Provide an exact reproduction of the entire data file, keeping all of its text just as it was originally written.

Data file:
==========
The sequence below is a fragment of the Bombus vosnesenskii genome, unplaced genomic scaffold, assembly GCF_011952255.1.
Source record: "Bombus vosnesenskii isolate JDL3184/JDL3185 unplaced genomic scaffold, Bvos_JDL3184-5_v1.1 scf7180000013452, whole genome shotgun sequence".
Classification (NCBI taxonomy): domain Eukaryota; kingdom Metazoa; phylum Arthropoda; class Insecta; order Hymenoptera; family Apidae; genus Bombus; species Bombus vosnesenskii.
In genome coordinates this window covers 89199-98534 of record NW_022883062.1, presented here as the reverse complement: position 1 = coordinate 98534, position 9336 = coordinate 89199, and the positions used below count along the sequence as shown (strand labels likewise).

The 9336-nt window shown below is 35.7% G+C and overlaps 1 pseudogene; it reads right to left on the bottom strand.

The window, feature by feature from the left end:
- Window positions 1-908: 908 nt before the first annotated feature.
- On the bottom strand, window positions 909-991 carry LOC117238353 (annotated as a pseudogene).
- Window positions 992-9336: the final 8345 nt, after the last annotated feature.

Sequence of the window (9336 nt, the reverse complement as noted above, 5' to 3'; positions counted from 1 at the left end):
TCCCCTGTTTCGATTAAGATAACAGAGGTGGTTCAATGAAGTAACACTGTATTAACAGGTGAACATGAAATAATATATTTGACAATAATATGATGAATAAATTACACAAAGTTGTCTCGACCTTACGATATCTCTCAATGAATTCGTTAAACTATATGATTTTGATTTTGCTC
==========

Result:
The sequence below is a fragment of the Bombus vosnesenskii genome, unplaced genomic scaffold, assembly GCF_011952255.1.
Source record: "Bombus vosnesenskii isolate JDL3184/JDL3185 unplaced genomic scaffold, Bvos_JDL3184-5_v1.1 scf7180000013452, whole genome shotgun sequence".
Classification (NCBI taxonomy): domain Eukaryota; kingdom Metazoa; phylum Arthropoda; class Insecta; order Hymenoptera; family Apidae; genus Bombus; species Bombus vosnesenskii.
In genome coordinates this window covers 89199-98534 of record NW_022883062.1, presented here as the reverse complement: position 1 = coordinate 98534, position 9336 = coordinate 89199, and the positions used below count along the sequence as shown (strand labels likewise).

The 9336-nt window shown below is 35.7% G+C and overlaps 1 pseudogene; it reads right to left on the bottom strand.

The window, feature by feature from the left end:
- Window positions 1-908: 908 nt before the first annotated feature.
- On the bottom strand, window positions 909-991 carry LOC117238353 (annotated as a pseudogene).
- Window positions 992-9336: the final 8345 nt, after the last annotated feature.

Sequence of the window (9336 nt, the reverse complement as noted above, 5' to 3'; positions counted from 1 at the left end):
TCCCCTGTTTCGATTAAGATAACAGAGGTGGTTCAATGAAGTAACACTGTATTAACAGGTGAACATGAAATAATATATTTGACAATAATATGATGAATAAATTACACAAAGTTGTCTCGACCTTACGATATCTCTCAATGAATTCGTTAAACTATATGATTTTGATTTTGCTC